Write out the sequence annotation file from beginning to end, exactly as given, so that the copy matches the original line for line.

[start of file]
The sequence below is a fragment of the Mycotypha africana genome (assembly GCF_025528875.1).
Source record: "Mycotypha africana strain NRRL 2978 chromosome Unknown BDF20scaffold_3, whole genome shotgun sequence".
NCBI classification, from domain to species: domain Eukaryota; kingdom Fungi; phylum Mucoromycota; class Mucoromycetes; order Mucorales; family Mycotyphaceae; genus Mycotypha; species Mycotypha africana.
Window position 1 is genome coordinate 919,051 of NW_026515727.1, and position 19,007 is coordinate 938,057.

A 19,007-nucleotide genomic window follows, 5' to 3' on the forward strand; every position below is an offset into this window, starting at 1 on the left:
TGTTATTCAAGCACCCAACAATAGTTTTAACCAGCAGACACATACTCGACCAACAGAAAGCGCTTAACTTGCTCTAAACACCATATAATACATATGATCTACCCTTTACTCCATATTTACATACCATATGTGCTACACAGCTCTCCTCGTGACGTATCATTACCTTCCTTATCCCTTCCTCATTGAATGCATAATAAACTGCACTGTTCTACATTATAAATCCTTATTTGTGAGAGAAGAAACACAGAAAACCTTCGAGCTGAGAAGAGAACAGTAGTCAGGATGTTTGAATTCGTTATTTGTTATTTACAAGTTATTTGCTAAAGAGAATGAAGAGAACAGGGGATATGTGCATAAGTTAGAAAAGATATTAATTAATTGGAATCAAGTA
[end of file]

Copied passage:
The sequence below is a fragment of the Mycotypha africana genome (assembly GCF_025528875.1).
Source record: "Mycotypha africana strain NRRL 2978 chromosome Unknown BDF20scaffold_3, whole genome shotgun sequence".
NCBI classification, from domain to species: domain Eukaryota; kingdom Fungi; phylum Mucoromycota; class Mucoromycetes; order Mucorales; family Mycotyphaceae; genus Mycotypha; species Mycotypha africana.
Window position 1 is genome coordinate 919,051 of NW_026515727.1, and position 19,007 is coordinate 938,057.

A 19,007-nucleotide genomic window follows, 5' to 3' on the forward strand; every position below is an offset into this window, starting at 1 on the left:
TGTTATTCAAGCACCCAACAATAGTTTTAACCAGCAGACACATACTCGACCAACAGAAAGCGCTTAACTTGCTCTAAACACCATATAATACATATGATCTACCCTTTACTCCATATTTACATACCATATGTGCTACACAGCTCTCCTCGTGACGTATCATTACCTTCCTTATCCCTTCCTCATTGAATGCATAATAAACTGCACTGTTCTACATTATAAATCCTTATTTGTGAGAGAAGAAACACAGAAAACCTTCGAGCTGAGAAGAGAACAGTAGTCAGGATGTTTGAATTCGTTATTTGTTATTTACAAGTTATTTGCTAAAGAGAATGAAGAGAACAGGGGATATGTGCATAAGTTAGAAAAGATATTAATTAATTGGAATCAAGTA